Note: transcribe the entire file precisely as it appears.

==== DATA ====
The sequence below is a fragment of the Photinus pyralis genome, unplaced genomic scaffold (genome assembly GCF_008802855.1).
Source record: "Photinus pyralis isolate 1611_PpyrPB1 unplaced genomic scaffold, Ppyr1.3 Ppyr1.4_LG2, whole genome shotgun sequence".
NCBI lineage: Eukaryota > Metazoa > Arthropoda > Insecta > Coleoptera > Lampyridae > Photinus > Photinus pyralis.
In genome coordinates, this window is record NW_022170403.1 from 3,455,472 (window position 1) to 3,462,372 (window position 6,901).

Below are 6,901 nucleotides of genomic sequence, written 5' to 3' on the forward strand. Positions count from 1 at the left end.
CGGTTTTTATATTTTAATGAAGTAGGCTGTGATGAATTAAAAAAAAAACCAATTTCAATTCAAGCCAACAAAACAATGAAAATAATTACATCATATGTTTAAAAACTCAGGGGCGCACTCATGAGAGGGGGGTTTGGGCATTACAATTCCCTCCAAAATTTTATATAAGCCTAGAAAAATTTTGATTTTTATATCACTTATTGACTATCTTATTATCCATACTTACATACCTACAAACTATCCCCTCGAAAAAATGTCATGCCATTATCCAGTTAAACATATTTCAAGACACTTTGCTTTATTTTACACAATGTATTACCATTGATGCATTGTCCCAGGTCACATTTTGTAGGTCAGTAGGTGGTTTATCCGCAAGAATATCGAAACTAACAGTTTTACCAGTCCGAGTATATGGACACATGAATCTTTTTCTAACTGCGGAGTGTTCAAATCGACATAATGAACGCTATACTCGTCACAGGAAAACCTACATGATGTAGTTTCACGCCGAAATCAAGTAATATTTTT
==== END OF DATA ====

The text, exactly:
The sequence below is a fragment of the Photinus pyralis genome, unplaced genomic scaffold (genome assembly GCF_008802855.1).
Source record: "Photinus pyralis isolate 1611_PpyrPB1 unplaced genomic scaffold, Ppyr1.3 Ppyr1.4_LG2, whole genome shotgun sequence".
NCBI lineage: Eukaryota > Metazoa > Arthropoda > Insecta > Coleoptera > Lampyridae > Photinus > Photinus pyralis.
In genome coordinates, this window is record NW_022170403.1 from 3,455,472 (window position 1) to 3,462,372 (window position 6,901).

Below are 6,901 nucleotides of genomic sequence, written 5' to 3' on the forward strand. Positions count from 1 at the left end.
CGGTTTTTATATTTTAATGAAGTAGGCTGTGATGAATTAAAAAAAAAACCAATTTCAATTCAAGCCAACAAAACAATGAAAATAATTACATCATATGTTTAAAAACTCAGGGGCGCACTCATGAGAGGGGGGTTTGGGCATTACAATTCCCTCCAAAATTTTATATAAGCCTAGAAAAATTTTGATTTTTATATCACTTATTGACTATCTTATTATCCATACTTACATACCTACAAACTATCCCCTCGAAAAAATGTCATGCCATTATCCAGTTAAACATATTTCAAGACACTTTGCTTTATTTTACACAATGTATTACCATTGATGCATTGTCCCAGGTCACATTTTGTAGGTCAGTAGGTGGTTTATCCGCAAGAATATCGAAACTAACAGTTTTACCAGTCCGAGTATATGGACACATGAATCTTTTTCTAACTGCGGAGTGTTCAAATCGACATAATGAACGCTATACTCGTCACAGGAAAACCTACATGATGTAGTTTCACGCCGAAATCAAGTAATATTTTT